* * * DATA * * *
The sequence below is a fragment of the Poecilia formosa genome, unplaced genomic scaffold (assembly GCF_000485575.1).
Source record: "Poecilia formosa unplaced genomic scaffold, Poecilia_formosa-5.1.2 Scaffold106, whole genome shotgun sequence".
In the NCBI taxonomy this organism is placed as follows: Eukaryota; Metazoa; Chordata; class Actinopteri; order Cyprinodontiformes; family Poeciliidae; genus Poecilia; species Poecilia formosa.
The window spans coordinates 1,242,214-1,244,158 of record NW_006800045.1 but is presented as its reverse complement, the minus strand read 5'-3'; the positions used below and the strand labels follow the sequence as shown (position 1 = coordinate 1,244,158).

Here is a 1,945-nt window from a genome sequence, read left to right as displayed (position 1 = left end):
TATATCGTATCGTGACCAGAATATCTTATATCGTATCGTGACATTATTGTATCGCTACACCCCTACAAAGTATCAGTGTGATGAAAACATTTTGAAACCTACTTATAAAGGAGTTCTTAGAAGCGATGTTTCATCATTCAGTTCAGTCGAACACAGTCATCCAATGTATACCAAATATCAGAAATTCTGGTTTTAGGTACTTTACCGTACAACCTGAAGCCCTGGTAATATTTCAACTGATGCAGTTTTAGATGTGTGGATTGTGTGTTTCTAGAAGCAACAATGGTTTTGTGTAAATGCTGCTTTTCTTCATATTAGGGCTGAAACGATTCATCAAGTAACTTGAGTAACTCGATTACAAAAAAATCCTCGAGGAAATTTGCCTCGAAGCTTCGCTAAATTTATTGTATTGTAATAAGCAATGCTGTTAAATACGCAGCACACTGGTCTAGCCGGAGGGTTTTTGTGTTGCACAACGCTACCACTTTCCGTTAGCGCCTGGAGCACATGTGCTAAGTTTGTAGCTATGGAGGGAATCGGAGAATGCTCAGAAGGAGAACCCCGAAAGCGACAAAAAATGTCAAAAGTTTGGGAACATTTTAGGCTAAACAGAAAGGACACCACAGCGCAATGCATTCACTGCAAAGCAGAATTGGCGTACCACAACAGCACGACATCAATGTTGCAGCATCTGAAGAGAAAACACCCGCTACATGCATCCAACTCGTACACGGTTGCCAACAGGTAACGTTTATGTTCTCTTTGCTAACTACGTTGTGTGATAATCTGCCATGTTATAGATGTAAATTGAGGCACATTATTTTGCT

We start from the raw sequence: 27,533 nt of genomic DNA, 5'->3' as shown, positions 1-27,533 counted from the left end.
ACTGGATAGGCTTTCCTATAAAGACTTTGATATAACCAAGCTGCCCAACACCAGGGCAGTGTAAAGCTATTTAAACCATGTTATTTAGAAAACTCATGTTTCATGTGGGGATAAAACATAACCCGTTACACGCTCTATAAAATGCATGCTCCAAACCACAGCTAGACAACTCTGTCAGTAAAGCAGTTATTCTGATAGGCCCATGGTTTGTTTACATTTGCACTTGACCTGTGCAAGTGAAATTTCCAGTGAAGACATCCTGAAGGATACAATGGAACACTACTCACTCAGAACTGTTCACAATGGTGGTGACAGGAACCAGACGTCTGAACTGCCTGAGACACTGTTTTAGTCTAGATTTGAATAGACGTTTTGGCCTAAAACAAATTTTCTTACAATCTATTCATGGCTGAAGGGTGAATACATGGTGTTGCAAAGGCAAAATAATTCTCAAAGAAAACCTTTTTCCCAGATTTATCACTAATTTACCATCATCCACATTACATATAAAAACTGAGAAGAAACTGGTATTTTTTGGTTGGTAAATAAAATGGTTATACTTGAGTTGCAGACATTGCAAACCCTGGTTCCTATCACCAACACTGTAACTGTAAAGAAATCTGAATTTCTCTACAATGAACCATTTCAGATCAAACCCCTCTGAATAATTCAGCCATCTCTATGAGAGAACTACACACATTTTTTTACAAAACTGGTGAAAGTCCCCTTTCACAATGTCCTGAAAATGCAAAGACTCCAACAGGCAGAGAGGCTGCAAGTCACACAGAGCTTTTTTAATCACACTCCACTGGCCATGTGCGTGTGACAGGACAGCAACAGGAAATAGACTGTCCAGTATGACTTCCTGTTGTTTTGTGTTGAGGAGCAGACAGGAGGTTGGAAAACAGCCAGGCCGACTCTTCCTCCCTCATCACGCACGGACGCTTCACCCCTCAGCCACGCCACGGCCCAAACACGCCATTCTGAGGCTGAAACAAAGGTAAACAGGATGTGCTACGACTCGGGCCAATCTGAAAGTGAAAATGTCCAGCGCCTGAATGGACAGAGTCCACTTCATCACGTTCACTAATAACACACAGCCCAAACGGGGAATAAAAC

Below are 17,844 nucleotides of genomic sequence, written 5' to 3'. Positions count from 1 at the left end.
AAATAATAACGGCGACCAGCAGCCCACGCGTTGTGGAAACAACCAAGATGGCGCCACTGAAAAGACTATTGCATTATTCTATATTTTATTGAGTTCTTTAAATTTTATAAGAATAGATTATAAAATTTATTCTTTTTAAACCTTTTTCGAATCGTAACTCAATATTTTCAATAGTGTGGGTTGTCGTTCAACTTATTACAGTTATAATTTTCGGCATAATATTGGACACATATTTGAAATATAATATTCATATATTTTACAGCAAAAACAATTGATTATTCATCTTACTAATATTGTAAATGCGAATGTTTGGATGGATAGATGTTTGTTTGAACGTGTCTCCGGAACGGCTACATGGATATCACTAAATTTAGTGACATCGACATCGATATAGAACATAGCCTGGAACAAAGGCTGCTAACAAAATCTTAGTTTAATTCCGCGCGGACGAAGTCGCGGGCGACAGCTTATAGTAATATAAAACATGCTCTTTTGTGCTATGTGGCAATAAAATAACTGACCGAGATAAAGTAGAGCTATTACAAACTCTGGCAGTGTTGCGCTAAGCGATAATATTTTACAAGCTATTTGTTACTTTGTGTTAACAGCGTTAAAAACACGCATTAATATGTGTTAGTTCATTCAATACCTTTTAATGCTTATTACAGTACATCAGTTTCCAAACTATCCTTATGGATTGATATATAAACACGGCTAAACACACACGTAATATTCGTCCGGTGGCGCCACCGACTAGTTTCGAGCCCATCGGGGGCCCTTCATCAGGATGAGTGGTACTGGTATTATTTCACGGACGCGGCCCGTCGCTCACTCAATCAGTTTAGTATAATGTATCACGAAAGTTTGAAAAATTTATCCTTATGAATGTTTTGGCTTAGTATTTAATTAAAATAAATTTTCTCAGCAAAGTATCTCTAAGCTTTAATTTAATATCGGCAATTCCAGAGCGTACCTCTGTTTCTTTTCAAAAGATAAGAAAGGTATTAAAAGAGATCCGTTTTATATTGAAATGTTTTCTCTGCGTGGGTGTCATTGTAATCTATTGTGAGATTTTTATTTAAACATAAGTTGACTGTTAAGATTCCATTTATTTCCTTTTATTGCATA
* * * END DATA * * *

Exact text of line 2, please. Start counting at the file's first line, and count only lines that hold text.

Source record: "Poecilia formosa unplaced genomic scaffold, Poecilia_formosa-5.1.2 Scaffold106, whole genome shotgun sequence".